The two biggest factors in determining your budget for buying leads are the close rate for jobs and whether the leads are exclusive or shared with other roofers. If you’ve hired a sales person to close jobs, you’ll also have a commission payment to add to your expenses.

A roofer’s ability to close jobs makes the difference between winning enough bids to run and even grow a business or not being able to scrape by. Shared vs. exclusive leads will affect acquisition cost, or the cost of acquiring each roofing job. In the examples below, let’s say the average job yields $1000, before factoring lead cost.

 

Effect of Close Rates with Exclusive Leads

Example 1: Close Rate:

Contractor “A” is a real professional. He closes 1 of every 3 leads. If he’s paying $100 per lead, his job acquisition cost is $300, since he wins one job for every three bids that he provides, on average. Subtracting the $300 to buy three leads from his average earnings of $1000 per roofing job, he is netting $700 per job. That means he’s paying 30% of his earnings to land his jobs.

Contractor “B” is less professional. He doesn’t follow up after dropping off a quote, doesn’t frequently answer his phone, and doesn’t present himself as “polished”. If he closes 1 of every 6 leads, he’s paying $600 for each new job. That’s 60% of his earnings being spent to land the same $1000 job.

Both contractors still must factor in their fixed, or indirect, expenses into the equation. These are the expenses they pay regardless of the number of jobs they close, such as rent, utilities, work vehicles and insurance. Once these are subtracted from the gross profits of each job, the actual profit margin is figured. As you can see from the example above, contractor “B”’s profit margin will be significantly lower than contractor “A”’s.

 

Acquisition Cost with Shared vs Exclusive Leads

Example 2: Shared Leads vs Exclusive Leads:

There are many companies that sell leads to multiple contractors, such as HomeAdvisor and Networx. Some contractors find them to offer a great value. Other roofers will avoid distributed leads at all costs.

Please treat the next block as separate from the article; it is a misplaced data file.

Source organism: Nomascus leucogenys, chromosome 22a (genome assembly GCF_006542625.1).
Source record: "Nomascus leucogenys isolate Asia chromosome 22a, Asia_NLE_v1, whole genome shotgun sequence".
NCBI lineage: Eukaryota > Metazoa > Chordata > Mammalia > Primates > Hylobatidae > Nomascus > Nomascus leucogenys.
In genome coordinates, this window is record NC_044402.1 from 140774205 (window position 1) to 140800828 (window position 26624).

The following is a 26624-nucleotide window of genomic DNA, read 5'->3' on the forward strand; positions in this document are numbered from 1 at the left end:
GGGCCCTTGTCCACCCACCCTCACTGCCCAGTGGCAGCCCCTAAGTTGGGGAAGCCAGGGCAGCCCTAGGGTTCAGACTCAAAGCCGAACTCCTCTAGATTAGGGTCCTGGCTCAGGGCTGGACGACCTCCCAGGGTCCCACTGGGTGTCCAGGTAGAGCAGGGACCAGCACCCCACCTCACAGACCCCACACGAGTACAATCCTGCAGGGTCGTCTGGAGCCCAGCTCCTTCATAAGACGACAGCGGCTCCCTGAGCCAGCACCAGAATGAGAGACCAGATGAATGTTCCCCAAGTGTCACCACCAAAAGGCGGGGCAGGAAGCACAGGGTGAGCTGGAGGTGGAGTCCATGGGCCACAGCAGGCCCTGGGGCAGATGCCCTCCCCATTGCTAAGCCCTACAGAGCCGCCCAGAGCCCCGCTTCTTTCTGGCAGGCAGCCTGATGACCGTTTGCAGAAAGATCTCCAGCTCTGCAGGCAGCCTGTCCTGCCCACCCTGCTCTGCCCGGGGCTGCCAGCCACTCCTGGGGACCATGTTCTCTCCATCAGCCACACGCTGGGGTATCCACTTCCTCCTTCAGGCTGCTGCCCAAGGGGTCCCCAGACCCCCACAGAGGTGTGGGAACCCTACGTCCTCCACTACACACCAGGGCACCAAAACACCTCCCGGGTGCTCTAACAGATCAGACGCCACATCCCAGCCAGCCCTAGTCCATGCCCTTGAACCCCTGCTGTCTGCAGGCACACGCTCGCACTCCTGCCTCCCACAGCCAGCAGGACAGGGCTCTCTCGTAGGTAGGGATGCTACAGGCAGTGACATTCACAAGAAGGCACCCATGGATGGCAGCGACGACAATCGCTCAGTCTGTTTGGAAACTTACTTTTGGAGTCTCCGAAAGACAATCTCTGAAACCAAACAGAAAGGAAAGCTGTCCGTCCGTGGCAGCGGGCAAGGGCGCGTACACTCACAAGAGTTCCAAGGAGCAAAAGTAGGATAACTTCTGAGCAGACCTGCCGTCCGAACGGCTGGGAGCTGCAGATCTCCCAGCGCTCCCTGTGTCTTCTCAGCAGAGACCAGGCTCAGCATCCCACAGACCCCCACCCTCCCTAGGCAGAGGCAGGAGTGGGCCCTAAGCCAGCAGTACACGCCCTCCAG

If Contractor “A” is buying SHARED leads, even if he is a fantastic closer, his close rate will decrease. He’ll be competing with multiple contractors, which often leads to bidding wars. He may need to lower his prices to be competitive. Having to lower prices to compete comes right off the top! Shared leads will decrease the close rate of even the best salesman and will decrease profitability of each job.

Less professional Contractor “B” will far even worse in a shared lead situation. If he’s only closing one and six jobs with EXCLUSIVE leads, having to lower prices to compete with multiple bidders could put him out of the game entirely.

If a contractor isn’t careful and lowers pricing too much in hopes of winning the job without attention to his acquisition price, profits could be minimal or worse. By the time labor and expenses and leads are paid for, (let alone those indirect expenses) he may have actually LOST money on the job!

 

Summary

Before a roofing contractor decides an appropriate price to pay for leads, he should decide if he is after exclusive leads or shared leads. Contractors can expect to pay $35-$180 for live, exclusive roofing leads, and $18-$85 for shared leads.

Great closers and contractors who are quick to answer calls will fare well in any situation and may benefit from buying discounted shared leads. All contractors, and especially those who are quick to answer and return calls can benefit from exclusive leads but must be willing to pay more initially for them, knowing that the ROI will be more robust.

For more information on lead generation for roofers and on purchasing exclusive roofing leads priced under $40.00, call to speak with a roofing lead specialist from 99Calls.com at 800-717-4669.

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Get Free Leads with Google My Business

One of the easiest ways for local businesses to get leads for free is to have an optimized Google My Business (GMB) listing. A GMB listing is also the only way to be #1 on Google for many local services. That’s because only businesses with GMB listings are shown in the Local Pack, at the top of Google search results, for local service queries, for instance, searches for painters, cleaners, or other service contractors.

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Figure 1: Google My Business Listings are displayed in Local Pack at top of Google search results.

 

What is Google My Business?

Google My Business is a free service that allows business owners to easily list their company with Google and manage information that is presented to the public. GMB listings contain basic business information such as company name, address, phone numbers, website, services, and hours of operation.